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Renee Salud’s ‘love letter to Mindanao’ to tour Portugal, Italy, Canada

MANILA, Philippines — The Philippines’ Land of Promise, which holds within her landscape, culture and people the essence of beauty, artistry and possibility, is once again depicted in “Mindanao Tapestry II X Renee Salud.”

“Through the vision of former Department of Tourism secretary Wanda Tulfo-Teo and with the input of skilled Mindanao Weavers, we were able to reignite neo-ethnic fashion as we brought to life the second leg of Mindanao Tapestry,” said Salud.

“This is a testament to the power of collaboration, innovation, and cultural presentation, which inspires us to continue showcasing the rich heritage of our country through modern and captivating designs,” he added.

Joshua de Sequerra in Inaul

Runway Photo by Edison Sia of Fashion Media

The legendary designer, who had a successful stint in Davao City for a time, unleashed his creative genius in Okada Manila last May 9 in what was deemed as “not only celebrating the art of fashion but also embarking on a journey to discover the hidden treasures of Mindanao.”

The show was directed by Cata Figueroa Jr., with assistance from Marcel Isip. It was supported by the Philippine Charity Sweepstakes Office, the Province of Basilan, the Province of Maguindanao del Norte and Deputy Speaker Erwin Tulfo.

Katrina Llegado in Pis Syabit

Runway Photo by Edison Sia of Fashion Media

In his blockbuster collection, Salud used Inaul, Pis syabit, Tennun and T’nalak. The eye-catching accessories were made by Manny Halasan. “Mindanao Tapestry II” will be touring Portugal, Italy and Canada.

According to the Bangsamoro Commission for the Preservation of Cultural Heritage, Inaul refers to “the handwoven fabric malong (tube garment) using a loom. The types of looms utilized in Maguindanao are the ancient backstrap loom and the fixed horizontal frame with four treadles.”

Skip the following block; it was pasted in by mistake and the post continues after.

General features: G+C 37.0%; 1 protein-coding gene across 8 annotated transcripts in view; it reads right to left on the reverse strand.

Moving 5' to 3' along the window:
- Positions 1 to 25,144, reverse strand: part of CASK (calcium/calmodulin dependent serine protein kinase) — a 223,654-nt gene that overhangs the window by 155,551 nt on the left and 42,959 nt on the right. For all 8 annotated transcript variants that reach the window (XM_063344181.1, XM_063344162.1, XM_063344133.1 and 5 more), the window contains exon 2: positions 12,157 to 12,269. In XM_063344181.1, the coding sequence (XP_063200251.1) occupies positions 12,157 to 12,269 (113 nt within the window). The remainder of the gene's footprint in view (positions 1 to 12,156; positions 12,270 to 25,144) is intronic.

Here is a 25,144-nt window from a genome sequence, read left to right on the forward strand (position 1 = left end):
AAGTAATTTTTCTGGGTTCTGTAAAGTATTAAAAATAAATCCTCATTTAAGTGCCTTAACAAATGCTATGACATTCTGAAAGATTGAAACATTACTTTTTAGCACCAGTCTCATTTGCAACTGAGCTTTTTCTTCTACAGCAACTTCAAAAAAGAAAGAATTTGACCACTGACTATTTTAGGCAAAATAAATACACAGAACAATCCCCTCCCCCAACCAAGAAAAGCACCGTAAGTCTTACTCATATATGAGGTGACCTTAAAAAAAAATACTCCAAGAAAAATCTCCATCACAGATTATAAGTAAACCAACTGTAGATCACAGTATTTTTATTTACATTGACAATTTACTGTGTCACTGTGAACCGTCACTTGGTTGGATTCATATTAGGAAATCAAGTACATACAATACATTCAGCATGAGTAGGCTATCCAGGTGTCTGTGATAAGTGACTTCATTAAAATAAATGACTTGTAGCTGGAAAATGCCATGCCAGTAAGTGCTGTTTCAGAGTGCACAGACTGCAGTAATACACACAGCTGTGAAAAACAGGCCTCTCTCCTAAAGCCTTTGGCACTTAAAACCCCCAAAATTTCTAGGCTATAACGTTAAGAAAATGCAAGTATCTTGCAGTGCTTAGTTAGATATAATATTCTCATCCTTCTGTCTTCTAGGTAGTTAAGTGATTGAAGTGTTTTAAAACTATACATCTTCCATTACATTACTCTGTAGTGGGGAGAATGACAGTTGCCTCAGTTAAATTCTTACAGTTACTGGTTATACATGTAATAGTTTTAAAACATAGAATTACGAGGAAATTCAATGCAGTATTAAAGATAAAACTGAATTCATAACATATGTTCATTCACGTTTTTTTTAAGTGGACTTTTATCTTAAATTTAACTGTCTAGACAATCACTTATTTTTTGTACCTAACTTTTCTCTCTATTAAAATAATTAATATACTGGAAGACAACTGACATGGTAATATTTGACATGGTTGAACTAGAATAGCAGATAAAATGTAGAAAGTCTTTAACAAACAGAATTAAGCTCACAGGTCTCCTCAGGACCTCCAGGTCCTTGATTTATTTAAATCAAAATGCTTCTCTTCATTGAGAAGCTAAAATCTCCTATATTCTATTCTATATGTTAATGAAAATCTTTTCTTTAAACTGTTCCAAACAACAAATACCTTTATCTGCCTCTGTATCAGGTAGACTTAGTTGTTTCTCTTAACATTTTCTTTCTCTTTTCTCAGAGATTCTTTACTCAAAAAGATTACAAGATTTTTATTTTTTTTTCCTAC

The same source says Pis is “the geometric pattern, and Siyabit stands for the hook and technique. Pis syabit weaving is said to be a difficult art. It is a hand-woven square measuring 39 by 40 inches, which takes some three months to weave. It consists of stringing black and red threads across a banana and bamboo frame to form the base of the tapestry.”

Hannah Arnold in T’nalak

Runway Photo by Edison Sia of Fashion Media

Tennun weaving in Basilan, meanwhile, is “a traditional craft deeply ingrained in the culture of the region, which originated from the intricate techniques passed down through generations. It involves weaving intricate patterns using locally sourced materials including cotton, abaca, and silk, to produce the fabric. This age-old tradition holds significant cultural value for the Yakan people of Basilan, preserving and innovating upon its legacy.”

The University of Washington’s Critical Filipinx American Histories and their Artifacts department refers to T’nalak as “a traditional hand-woven cloth indigenous to the T’boli people from the Cotabato region. It is woven in order to celebrate and pay tribute to major life events such as birth, life, marriage, or death within the community. The cloth is woven from abaca fibers and is naturally dyed from bark, roots, and certain plants. The fabric undergoes a unique tie-dye process where it is tied in specific knots measured by finger or knuckle length, and dipped in dyes in order to create ornate patterns that indicate precision in craftsmanship. This is denoted by a distinctive tri-color scheme; the background is painted black while the pattern is white, which is then tinted predominantly with shades of red.”

Leren Mae Bautista in Tennun

Runway Photo by Edison Sia of Fashion Media

Patty Betita, the supermodel-beauty queen and longtime Salud muse, served as the overall project coordinator of the event.

She shared: “Five months of preparation, planning meetings with the team, suppliers and sponsors, running here and there, Messenger and Viber early mornings and even late at night and then the inevitable little dramas. Sorry, Kristine Caballero Aplal for sometimes being the recipient of my occasional outbursts but I want you to know how much I appreciate you for being so efficient, generous, patient and funny.

“To Sec Wanda Tulfo Teo who started it all. Your vision, mission and passion to promote Mindanao not just for its rich culture and beautiful fabrics, but as a safe place to encourage tourism is what inspired us to work hard.

“Mama Renee Magtibay Salud, I love you whole and flawed. Your talent is immeasurable. Beyond words. I can still hear the echoes from the crowd that evening in awe of your beautiful creations. Bravo, Mama!!! Well done. I only wish you excellent health for many more years to come.

Marina Benipayo as a muslim royal

Runway Photo by Edison Sia of Fashion Media

“PS. Marina Benipayo, ikaw pa rin ang ultimate runway diva!

“Congrats, team!!! Thank you, Lord, for an SRO crowd !!! To God be the Glory!”

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Credit belongs to : www.philstar.com

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